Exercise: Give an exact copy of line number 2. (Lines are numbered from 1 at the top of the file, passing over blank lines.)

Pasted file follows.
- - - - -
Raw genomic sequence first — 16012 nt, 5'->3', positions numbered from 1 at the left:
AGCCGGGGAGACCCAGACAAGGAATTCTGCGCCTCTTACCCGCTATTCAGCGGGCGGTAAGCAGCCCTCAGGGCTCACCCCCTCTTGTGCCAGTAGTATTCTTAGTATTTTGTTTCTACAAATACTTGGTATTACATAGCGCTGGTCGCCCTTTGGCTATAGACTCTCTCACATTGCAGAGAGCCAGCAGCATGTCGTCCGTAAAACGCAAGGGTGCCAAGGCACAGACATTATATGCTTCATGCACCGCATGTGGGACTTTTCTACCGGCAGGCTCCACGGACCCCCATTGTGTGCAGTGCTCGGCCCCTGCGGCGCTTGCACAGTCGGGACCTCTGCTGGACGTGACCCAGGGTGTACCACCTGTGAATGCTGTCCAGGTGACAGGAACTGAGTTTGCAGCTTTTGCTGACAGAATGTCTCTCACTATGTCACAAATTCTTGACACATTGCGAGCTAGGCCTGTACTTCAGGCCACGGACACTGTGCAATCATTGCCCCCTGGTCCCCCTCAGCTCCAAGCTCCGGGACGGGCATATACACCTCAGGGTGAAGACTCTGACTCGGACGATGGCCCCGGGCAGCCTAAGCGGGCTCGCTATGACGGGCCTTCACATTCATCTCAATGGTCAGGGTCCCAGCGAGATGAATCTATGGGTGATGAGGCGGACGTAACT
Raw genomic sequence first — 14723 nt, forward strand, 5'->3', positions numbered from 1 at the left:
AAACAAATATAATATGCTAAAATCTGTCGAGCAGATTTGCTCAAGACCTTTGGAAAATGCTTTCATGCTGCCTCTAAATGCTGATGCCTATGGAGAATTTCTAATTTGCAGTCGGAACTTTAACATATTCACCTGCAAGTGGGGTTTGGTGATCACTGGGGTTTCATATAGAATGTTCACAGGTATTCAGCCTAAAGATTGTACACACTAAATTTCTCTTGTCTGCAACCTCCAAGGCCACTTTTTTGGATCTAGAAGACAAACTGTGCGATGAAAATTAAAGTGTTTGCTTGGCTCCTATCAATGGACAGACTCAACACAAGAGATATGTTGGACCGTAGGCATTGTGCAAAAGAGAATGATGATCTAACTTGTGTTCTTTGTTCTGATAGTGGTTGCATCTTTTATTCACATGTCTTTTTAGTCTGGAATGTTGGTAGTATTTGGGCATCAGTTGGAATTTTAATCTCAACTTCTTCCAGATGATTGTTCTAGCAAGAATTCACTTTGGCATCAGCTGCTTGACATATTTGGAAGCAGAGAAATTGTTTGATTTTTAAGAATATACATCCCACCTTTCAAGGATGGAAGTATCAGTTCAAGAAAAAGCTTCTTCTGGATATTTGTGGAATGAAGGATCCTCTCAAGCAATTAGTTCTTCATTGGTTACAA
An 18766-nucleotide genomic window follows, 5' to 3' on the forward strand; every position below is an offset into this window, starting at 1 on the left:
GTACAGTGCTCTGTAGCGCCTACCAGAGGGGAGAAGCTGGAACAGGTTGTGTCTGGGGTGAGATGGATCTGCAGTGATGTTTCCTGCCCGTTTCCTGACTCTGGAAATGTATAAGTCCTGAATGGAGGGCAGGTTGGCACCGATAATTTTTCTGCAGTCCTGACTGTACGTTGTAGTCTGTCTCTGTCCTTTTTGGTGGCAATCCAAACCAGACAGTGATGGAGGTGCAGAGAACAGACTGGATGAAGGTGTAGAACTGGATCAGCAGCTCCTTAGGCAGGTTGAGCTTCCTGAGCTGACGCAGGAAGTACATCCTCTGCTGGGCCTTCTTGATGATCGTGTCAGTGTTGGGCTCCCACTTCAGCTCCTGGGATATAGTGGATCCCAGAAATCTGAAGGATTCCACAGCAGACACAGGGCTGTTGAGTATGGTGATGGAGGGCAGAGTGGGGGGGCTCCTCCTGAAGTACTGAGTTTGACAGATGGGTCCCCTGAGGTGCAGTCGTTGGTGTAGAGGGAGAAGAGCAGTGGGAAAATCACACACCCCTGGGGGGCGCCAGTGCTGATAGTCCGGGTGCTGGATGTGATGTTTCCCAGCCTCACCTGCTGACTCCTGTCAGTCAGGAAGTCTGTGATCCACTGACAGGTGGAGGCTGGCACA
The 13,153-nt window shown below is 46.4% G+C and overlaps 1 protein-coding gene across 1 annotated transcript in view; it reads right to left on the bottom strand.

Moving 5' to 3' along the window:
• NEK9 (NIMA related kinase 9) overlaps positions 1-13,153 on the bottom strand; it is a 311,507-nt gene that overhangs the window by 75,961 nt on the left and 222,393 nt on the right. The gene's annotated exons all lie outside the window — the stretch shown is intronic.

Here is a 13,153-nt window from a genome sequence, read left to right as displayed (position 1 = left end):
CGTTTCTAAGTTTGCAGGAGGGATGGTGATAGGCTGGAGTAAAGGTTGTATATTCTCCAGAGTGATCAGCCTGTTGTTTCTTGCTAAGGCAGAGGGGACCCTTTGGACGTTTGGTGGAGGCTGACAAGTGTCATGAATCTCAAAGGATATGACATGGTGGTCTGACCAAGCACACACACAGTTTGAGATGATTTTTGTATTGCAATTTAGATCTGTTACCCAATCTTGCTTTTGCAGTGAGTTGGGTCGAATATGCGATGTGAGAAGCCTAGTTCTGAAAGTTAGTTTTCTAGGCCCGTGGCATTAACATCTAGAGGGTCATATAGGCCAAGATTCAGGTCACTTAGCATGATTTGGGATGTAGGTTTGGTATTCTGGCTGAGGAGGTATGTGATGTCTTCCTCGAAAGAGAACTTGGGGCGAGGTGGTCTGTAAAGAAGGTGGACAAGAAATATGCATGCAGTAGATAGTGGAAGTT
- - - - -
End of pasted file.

AGCCGGGGAGACCCAGACAAGGAATTCTGCGCCTCTTACCCGCTATTCAGCGGGCGGTAAGCAGCCCTCAGGGCTCACCCCCTCTTGTGCCAGTAGTATTCTTAGTATTTTGTTTCTACAAATACTTGGTATTACATAGCGCTGGTCGCCCTTTGGCTATAGACTCTCTCACATTGCAGAGAGCCAGCAGCATGTCGTCCGTAAAACGCAAGGGTGCCAAGGCACAGACATTATATGCTTCATGCACCGCATGTGGGACTTTTCTACCGGCAGGCTCCACGGACCCCCATTGTGTGCAGTGCTCGGCCCCTGCGGCGCTTGCACAGTCGGGACCTCTGCTGGACGTGACCCAGGGTGTACCACCTGTGAATGCTGTCCAGGTGACAGGAACTGAGTTTGCAGCTTTTGCTGACAGAATGTCTCTCACTATGTCACAAATTCTTGACACATTGCGAGCTAGGCCTGTACTTCAGGCCACGGACACTGTGCAATCATTGCCCCCTGGTCCCCCTCAGCTCCAAGCTCCGGGACGGGCATATACACCTCAGGGTGAAGACTCTGACTCGGACGATGGCCCCGGGCAGCCTAAGCGGGCTCGCTATGACGGGCCTTCACATTCATCTCAATGGTCAGGGTCCCAGCGAGATGAATCTATGGGTGATGAGGCGGACGTAACT